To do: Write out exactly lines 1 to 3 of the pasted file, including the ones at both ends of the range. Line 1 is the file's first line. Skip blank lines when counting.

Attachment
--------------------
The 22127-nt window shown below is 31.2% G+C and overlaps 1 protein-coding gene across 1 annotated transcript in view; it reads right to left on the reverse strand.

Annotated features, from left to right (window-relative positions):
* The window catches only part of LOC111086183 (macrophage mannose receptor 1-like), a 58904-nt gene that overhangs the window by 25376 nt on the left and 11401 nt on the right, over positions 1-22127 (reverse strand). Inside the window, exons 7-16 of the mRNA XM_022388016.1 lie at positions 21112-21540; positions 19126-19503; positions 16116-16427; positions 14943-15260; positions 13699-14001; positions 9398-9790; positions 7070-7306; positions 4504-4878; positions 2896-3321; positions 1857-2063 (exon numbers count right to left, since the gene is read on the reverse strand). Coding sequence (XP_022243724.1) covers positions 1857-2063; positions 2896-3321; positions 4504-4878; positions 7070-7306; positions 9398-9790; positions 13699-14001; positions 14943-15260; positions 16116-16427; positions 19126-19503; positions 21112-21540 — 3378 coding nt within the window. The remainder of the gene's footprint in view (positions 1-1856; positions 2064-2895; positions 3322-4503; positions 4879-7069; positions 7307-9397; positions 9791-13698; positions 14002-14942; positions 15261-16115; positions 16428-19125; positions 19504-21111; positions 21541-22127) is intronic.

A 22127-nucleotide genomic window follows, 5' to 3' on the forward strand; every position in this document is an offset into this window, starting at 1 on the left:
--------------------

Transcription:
The 22127-nt window shown below is 31.2% G+C and overlaps 1 protein-coding gene across 1 annotated transcript in view; it reads right to left on the reverse strand.

Annotated features, from left to right (window-relative positions):
* The window catches only part of LOC111086183 (macrophage mannose receptor 1-like), a 58904-nt gene that overhangs the window by 25376 nt on the left and 11401 nt on the right, over positions 1-22127 (reverse strand). Inside the window, exons 7-16 of the mRNA XM_022388016.1 lie at positions 21112-21540; positions 19126-19503; positions 16116-16427; positions 14943-15260; positions 13699-14001; positions 9398-9790; positions 7070-7306; positions 4504-4878; positions 2896-3321; positions 1857-2063 (exon numbers count right to left, since the gene is read on the reverse strand). Coding sequence (XP_022243724.1) covers positions 1857-2063; positions 2896-3321; positions 4504-4878; positions 7070-7306; positions 9398-9790; positions 13699-14001; positions 14943-15260; positions 16116-16427; positions 19126-19503; positions 21112-21540 — 3378 coding nt within the window. The remainder of the gene's footprint in view (positions 1-1856; positions 2064-2895; positions 3322-4503; positions 4879-7069; positions 7307-9397; positions 9791-13698; positions 14002-14942; positions 15261-16115; positions 16428-19125; positions 19504-21111; positions 21541-22127) is intronic.